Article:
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Wikimedia Commons

Serbia and Greece Ally Against Bulgaria

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Wikimedia Commons

The First World War was an unprecedented catastrophe that killed millions and set the continent of Europe on the path to further calamity two decades later. But it didn’t come out of nowhere. With the centennial of the outbreak of hostilities coming up in 2014, Erik Sass will be looking back at the lead-up to the war, when seemingly minor moments of friction accumulated until the situation was ready to explode. He'll be covering those events 100 years after they occurred. This is the 68th installment in the series.

May 14, 1913: Serbia and Greece Ally Against Bulgaria

By May 1913, the Balkan League had disintegrated, as the former allies turned on each other over the spoils of the First Balkan War. Deprived of its Albanian conquests by the Great Powers, Serbia asked to revise its 1912 treaty with Bulgaria to get a bigger share of Macedonia, but was rebuffed (or rather, ignored). To the south, Greece refused to give up Salonika, also claimed by the Bulgarians, while to the north Romania wanted a chunk of Bulgarian territory in Dobruja in return for agreeing to Bulgarian expansion elsewhere. Looking around, Bulgaria’s impetuous Tsar Ferdinand (above) suddenly found himself long on enemies and short on friends.

On May 14, 1913, Greece and Serbia cemented their secret treaty of May 5 with a military convention directed against Bulgaria, dividing Macedonian territory claimed by Bulgaria and outlining a plan of attack to secure their goals. In the disputed area, the Greeks and Serbians agreed to a border west of the Vardar River, although the details remained fuzzy; meanwhile, both partners were already moving their troops to concentration areas near Bulgarian-occupied territory, and the Serbs were organizing paramilitary groups to create chaos behind enemy lines.

Crucially, while the new alliance was directed against Bulgaria, it also divided up the new nation of Albania into Greek and Serbian spheres of influence—indicating that whatever promises they made to the Great Powers at the Conference of London, the Serbs had no intention of actually giving up their claim to Albanian territory. Of course, this put them on a collision course with Austria-Hungary, whose foreign minister, Count Berchtold, had been the driving force behind the creation of Albania precisely to prevent Serbia from gaining access to the sea.

The Serbs and Greeks now turned to delaying tactics: By dragging out peace negotiations at the Conference of London, they gave their armies more time to concentrate near the Bulgarian border while keeping Bulgarian troops tied up in the east, where the Bulgarians still faced Turkish armies at Chataldzha and the Gallipoli peninsula. For their part, the Bulgarians were eager to make peace with Turkey so they could redeploy their troops west against Serbia and Greece. The conflicting national aspirations of the Balkan states were bubbling up, and the Second Balkan War was a month and a half away.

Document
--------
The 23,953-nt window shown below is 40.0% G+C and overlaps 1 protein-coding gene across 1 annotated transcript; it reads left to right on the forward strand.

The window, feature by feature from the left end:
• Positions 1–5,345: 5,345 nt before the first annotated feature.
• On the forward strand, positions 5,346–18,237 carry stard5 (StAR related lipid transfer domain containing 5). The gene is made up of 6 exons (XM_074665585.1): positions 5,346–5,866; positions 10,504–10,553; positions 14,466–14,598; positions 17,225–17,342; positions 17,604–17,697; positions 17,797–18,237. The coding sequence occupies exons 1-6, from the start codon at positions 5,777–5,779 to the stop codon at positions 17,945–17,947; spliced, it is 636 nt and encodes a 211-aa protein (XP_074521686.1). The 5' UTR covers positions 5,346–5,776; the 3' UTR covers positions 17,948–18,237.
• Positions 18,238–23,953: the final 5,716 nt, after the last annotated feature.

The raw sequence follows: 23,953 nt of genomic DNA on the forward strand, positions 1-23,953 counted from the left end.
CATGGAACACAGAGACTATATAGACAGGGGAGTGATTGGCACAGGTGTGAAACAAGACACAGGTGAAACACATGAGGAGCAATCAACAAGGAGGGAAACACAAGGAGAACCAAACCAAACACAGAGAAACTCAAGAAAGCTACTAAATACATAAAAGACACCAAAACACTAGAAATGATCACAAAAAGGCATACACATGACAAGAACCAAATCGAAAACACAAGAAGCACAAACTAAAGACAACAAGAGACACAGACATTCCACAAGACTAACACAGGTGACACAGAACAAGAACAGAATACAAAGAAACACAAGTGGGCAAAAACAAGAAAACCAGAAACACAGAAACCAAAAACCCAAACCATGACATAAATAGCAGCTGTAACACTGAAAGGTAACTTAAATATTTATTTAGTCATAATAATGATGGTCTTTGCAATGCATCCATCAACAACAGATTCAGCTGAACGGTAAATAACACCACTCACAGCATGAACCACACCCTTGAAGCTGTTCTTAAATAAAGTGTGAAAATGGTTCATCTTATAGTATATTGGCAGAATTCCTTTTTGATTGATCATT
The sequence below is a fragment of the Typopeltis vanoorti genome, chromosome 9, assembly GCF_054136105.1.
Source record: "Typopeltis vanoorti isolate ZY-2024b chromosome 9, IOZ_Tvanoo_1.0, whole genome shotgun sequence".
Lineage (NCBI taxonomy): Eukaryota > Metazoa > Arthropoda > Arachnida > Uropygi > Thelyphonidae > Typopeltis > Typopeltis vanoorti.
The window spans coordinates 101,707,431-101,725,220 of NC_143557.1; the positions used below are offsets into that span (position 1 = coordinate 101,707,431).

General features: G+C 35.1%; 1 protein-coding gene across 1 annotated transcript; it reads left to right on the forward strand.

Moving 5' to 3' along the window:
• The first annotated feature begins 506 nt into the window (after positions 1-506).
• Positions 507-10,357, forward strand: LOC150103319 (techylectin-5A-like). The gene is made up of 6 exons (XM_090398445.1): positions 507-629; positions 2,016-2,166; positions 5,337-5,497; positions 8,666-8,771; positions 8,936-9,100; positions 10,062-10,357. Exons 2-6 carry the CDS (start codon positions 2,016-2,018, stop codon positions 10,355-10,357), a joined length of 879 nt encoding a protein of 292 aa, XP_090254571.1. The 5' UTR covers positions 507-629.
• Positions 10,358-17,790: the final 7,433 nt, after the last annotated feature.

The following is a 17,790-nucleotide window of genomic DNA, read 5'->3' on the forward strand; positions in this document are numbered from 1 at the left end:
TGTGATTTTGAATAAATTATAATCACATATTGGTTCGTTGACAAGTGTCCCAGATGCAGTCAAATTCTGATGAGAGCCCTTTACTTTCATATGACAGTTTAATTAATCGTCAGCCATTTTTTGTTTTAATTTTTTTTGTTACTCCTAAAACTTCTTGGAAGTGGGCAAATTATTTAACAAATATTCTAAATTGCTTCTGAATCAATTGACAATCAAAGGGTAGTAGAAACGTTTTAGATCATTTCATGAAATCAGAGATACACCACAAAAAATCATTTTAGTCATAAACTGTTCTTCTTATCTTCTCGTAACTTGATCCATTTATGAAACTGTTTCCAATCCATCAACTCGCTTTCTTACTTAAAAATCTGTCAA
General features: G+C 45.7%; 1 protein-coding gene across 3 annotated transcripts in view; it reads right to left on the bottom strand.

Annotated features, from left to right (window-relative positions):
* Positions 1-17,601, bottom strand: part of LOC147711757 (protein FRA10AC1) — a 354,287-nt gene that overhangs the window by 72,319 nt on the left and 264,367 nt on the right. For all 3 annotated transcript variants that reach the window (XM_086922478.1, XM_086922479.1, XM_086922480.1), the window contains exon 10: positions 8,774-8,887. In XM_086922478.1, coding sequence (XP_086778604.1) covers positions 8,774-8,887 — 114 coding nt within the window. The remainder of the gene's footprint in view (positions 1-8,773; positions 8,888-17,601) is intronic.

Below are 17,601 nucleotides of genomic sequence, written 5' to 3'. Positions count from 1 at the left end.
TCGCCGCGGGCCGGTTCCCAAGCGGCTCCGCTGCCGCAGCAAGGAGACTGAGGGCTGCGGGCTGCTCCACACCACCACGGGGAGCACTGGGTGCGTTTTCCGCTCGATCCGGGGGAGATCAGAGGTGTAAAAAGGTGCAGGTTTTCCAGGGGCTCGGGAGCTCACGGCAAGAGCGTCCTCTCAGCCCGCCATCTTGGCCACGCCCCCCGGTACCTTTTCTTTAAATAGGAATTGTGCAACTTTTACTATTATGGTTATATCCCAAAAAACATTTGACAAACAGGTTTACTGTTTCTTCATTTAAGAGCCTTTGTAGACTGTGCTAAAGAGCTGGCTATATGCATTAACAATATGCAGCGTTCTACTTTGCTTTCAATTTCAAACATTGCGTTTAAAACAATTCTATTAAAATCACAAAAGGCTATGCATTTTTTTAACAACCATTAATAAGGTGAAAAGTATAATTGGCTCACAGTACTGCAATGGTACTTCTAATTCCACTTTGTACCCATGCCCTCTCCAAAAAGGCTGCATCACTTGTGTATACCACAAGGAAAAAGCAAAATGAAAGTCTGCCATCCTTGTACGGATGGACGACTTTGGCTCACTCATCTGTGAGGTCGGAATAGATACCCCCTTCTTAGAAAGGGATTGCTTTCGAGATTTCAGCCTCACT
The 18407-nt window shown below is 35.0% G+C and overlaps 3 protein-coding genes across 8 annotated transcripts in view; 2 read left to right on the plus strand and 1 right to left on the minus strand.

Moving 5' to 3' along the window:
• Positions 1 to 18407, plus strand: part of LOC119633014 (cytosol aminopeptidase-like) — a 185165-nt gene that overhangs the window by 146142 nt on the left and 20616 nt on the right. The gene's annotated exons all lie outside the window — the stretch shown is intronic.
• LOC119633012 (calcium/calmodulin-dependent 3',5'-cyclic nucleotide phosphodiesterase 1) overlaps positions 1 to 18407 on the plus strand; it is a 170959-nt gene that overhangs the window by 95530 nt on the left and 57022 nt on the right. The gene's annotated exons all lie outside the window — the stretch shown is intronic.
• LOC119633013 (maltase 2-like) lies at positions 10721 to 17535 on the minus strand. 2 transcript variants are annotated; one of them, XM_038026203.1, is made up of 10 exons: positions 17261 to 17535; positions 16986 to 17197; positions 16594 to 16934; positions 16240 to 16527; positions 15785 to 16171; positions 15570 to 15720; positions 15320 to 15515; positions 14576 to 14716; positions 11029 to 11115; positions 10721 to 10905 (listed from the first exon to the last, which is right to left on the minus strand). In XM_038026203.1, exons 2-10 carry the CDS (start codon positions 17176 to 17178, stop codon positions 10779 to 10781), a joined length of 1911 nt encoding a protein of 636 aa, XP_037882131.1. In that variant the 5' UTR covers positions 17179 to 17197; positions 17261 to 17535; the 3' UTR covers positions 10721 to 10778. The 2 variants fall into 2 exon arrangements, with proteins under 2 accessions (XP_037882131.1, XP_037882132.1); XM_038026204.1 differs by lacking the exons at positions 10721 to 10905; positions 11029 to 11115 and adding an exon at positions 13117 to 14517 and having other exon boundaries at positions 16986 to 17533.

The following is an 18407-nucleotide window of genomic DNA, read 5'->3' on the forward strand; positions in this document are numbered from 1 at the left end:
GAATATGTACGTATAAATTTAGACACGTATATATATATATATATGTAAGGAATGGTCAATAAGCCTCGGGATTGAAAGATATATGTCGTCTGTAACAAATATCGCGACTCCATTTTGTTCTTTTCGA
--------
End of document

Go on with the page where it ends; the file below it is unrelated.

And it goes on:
The Romanian Conundrum

The Romanian situation was another headache for Tsar Ferdinand, who refused to give up Bulgarian territory in Dobruja even after the Great Powers awarded it to Romania at a side conference in St. Petersburg on May 8, 1913. Romania was benefiting from rivalry between the two European alliance blocs, as both the Triple Alliance (Germany, Austria-Hungary, and Italy) and the Triple Entente (France, Russia, and Britain) vied for Romania’s favor by taking her side in territorial disputes—a classic example of the “tail wagging the dog,” as a smaller state exploits tensions between larger states to force them to do its bidding.

Although nominally aligned with the Triple Alliance, Romania was drifting towards neutrality—or even an outright switch to the Triple Entente. The matter was complicated for the Triple Alliance by Austria-Hungary’s large Romanian population, which resented the oppressive policies adopted by the Hungarian half of the Dual Monarchy against its own ethnic minorities. The Hungarians feared (not without reason) that Romanians in the Kingdom of Hungary wanted to be reunited with their ethnic kinsmen in the neighboring Kingdom of Romania, much as the Empire’s Slavs hoped for union with Serbia.

Of course the political disenfranchisement of Romanians in Hungary also angered Romanian nationalists in Romania itself—presenting yet another dilemma for Count Berchtold, who somehow had to square all these interests when crafting the Dual Monarchy’s foreign policy. If the vacillating foreign minister made too many concessions to the Romanians, he would anger the Hungarian elite and lose his domestic support; if he let the Hungarians bully their own Romanian subjects too much, Romania might leave the Triple Alliance and join the Triple Entente.

On top of all this, there was political intrigue to deal with as well: The heir to the throne, Archduke Franz Ferdinand, and chief of staff Conrad von Hötzendorf both hated the Hungarians and favored concessions to the Romanians at home and abroad, but were opposed by the powerful Hungarian statesman István Tisza, who seemed to be the only politician able to keep Hungary in line with Austria. On June 4, 1913, Emperor Franz Josef was forced to ask Tisza to form a new Hungarian government, further limiting Berchtold’s freedom of movement on the Romanian issue.

See the previous installment or all entries.

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iStock // Ekaterina Minaeva
Man Buys Two Metric Tons of LEGO Bricks; Sorts Them Via Machine Learning
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iStock // Ekaterina Minaeva

Jacques Mattheij made a small, but awesome, mistake. He went on eBay one evening and bid on a bunch of bulk LEGO brick auctions, then went to sleep. Upon waking, he discovered that he was the high bidder on many, and was now the proud owner of two tons of LEGO bricks. (This is about 4400 pounds.) He wrote, "[L]esson 1: if you win almost all bids you are bidding too high."